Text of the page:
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Anti-Gay Bias or Academic Freedom?
Is it legitimate for a college course to describe homosexuality as deviance along lines of drug use or prostitution?
The gay alumni group at Franciscan University of Steubenville last week tried to draw attention to a course it views as anti-gay, and ended up embroiled in disputes not only over that course but over the group's right to link itself to the university in a public way.
Franciscan is a university that prides itself on strict adherence to Roman Catholic teachings, and the alumni group has no official connection to the university. But it has called itself, based on its members and their affiliations, Franciscan University Gay Alumni and Allies. Under that name, the group last week issued a news release questioning why the university offers a course that links homosexuality with forms of deviant behavior.
The course description, pulled from the university's catalog, states: "DEVIANT BEHAVIOR focuses on the sociological theories of deviant behavior such as strain theory, differential association theory, labeling theory, and phenomenological theory. The behaviors that are primarily examined are murder, rape, robbery, prostitution, homosexuality, mental illness, and drug use. The course focuses on structural conditions in society that potentially play a role in influencing deviant behavior."
The initial response from the university was not to answer the critique offered of the course description, but to threaten to take legal action against the alumni group. The university's general counsel sent a letter (released by the alumni group) to the organization saying that "you have no right to use the name of Franciscan University ... in any of your activities.... Should you not comply with my demand that you cease and desist, I will take all measures available to the university to interdict your activities as they relate to the university."
In response, the alumni group dropped the word "university" from its name, but it continues to ask why the course is being described (and apparently) taught in that way.
"Despite more than 25 years of solid mainstream scholarship in the fields of psychology, social work, and mental health demonstrating the psychological health of gay and lesbian individuals, Franciscan University continues to teach otherwise, allowing pseudo-science to be taught at an accredited university," said a statement from the alumni group. "To classify the normal day-to-day life of gay and lesbian citizens as being on par with that of murderers, rapists, and prostitutes is offensive, untrue, and an example of religious ideology being allowed to trump the scientifically demonstrated truth of the matter."
The statement continued: "The latest version of the Diagnostic and Statistical Manual of Mental Disorders (DSM-IV) does NOT include homosexuality as a disorder or form of deviant behavior. All major professional mental health organizations have gone on record to affirm that homosexuality is not a mental disorder or deviant behavior. The continued classification of homosexuality as deviant behavior is rejected by the overwhelming majority of the professional psychological community and by many Catholic theologians."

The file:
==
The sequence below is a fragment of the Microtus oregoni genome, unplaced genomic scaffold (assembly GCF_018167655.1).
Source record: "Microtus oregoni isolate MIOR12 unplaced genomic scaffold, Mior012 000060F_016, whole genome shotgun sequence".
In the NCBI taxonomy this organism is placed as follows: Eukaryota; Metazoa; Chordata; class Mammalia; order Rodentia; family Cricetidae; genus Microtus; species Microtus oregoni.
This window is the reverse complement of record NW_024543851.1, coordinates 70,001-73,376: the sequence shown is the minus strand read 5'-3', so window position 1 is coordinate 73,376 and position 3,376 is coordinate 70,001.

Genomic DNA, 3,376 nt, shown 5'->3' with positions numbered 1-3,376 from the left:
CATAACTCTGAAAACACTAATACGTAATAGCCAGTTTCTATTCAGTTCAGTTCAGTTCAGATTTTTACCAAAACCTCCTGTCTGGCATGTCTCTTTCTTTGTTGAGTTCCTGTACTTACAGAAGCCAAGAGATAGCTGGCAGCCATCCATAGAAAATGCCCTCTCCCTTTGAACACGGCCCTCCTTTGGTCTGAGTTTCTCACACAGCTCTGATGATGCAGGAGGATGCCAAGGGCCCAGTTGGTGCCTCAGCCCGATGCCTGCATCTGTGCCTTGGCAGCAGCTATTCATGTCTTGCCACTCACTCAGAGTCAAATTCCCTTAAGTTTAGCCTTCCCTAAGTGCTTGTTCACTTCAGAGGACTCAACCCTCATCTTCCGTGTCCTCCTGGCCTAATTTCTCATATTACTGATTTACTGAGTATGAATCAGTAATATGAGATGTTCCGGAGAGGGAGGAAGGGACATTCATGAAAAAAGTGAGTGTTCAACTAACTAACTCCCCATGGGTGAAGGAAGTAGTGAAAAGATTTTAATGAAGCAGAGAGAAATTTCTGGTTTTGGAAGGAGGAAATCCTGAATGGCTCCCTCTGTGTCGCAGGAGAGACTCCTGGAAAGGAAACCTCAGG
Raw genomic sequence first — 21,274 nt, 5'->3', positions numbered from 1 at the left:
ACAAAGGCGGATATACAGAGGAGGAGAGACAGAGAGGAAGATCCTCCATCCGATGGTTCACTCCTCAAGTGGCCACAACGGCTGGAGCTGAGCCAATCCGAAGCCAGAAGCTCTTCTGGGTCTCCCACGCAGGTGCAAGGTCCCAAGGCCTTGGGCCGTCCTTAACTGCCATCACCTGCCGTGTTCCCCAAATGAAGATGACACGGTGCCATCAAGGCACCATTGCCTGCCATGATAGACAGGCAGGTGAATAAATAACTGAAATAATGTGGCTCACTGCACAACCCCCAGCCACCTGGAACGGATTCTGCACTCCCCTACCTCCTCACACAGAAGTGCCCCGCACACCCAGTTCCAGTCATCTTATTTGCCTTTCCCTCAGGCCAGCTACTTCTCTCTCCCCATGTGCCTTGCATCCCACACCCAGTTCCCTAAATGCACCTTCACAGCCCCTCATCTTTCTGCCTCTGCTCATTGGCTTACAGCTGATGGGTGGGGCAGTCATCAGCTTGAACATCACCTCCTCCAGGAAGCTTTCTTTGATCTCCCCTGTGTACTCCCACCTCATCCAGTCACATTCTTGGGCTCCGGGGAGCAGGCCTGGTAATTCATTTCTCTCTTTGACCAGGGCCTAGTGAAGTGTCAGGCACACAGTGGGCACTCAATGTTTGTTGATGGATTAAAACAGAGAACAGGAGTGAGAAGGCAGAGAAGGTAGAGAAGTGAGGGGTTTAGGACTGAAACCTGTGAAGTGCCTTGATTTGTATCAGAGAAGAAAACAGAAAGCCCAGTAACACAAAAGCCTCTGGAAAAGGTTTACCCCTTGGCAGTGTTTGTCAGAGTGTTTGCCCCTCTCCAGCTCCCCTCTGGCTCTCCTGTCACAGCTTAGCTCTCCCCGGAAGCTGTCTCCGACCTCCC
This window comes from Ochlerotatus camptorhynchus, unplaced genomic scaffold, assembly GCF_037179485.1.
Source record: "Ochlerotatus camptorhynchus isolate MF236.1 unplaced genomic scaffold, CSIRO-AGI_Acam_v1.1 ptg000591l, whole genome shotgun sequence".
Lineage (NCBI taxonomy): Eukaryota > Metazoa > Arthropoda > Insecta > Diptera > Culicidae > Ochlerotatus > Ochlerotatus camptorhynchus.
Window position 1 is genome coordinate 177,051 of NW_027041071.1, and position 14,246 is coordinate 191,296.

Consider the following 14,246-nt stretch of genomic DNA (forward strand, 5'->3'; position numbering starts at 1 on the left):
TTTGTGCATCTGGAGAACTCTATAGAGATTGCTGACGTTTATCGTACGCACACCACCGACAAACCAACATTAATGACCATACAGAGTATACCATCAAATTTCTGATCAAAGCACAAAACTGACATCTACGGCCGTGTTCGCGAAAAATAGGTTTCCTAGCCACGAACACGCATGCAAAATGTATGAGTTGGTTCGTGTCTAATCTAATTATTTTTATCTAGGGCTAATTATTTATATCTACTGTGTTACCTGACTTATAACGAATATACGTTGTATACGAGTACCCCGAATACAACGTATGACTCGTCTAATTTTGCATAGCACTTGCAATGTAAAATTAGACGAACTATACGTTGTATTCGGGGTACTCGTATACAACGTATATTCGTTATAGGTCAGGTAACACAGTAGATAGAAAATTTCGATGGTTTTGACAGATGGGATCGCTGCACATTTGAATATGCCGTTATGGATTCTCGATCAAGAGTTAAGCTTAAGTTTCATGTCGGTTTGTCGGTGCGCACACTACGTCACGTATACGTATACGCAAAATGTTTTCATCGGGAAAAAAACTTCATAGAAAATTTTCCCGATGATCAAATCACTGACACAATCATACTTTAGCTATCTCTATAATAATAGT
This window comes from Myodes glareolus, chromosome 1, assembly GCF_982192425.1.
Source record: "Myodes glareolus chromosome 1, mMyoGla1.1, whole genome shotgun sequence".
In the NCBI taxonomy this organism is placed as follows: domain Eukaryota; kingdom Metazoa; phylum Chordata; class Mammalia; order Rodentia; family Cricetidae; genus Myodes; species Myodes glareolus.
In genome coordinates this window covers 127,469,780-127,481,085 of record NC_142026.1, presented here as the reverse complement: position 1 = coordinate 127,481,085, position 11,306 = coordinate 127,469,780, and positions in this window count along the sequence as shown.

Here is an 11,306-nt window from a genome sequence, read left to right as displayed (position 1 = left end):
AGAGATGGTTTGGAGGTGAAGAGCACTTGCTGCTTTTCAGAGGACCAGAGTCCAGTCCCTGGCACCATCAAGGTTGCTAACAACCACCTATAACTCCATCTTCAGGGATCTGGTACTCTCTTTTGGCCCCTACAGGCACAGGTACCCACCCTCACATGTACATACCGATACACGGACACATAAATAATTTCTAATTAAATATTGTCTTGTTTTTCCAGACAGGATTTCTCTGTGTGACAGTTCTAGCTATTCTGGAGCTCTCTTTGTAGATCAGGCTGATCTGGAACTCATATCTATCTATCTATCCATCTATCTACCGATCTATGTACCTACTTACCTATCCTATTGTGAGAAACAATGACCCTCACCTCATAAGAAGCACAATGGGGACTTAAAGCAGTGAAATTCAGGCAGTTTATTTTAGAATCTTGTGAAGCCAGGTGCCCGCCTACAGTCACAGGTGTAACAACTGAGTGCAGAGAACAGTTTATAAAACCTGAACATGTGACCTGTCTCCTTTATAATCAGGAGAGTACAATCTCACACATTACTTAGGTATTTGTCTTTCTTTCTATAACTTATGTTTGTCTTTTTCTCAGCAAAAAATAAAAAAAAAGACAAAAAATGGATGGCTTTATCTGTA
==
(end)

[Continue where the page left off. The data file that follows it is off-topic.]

The alumni group closed its statement by urging the university "to revise its course descriptions and to stop contributing the culture of hate and ignorance that is already too pervasive.... It is about time the university aligns itself with the truth of this matter and gets on board with the positions of respected scholars and professionals who operate from valid and repeatable research and evidence."
In response to questions from Inside Higher Ed, the university released a statement by Daniel R. Kempton, vice president for academic affairs. In the statement, he said that some materials used in the course "present the view that homosexual behavior is not deviant." But Kempton said that principles of academic freedom apply to the course and that the view that homosexuality is deviant is a legitimate perspective for the course.
While critics of the university are "entitled to their opinion that their understanding of homosexual behavior is scientifically confirmed and thus should be imposed on all universities, we respectfully disagree," he said. Kempton quoted Catechism of the Catholic Church as saying that while gay people should be treated with respect and dignity, "homosexual acts are intrinsically disordered. They are contrary to the natural law. They close the sexual act to the gift of life. They do not proceed from a genuine affective and sexual complementarity."
At Franciscan, Kempton said, offering that perspective is essential, and academic freedom should protect the idea. "[O]ur faculty members have the right to present a variety of views in the classroom," the statement said. Then, quoting the university's mission statement, Kempton said that "Franciscan University opposes the promotion of propositions and values contrary to Catholic teaching." He added: "In sum, our faculty can present a variety of views on a topic, but cannot promote values contrary to Catholic teaching."
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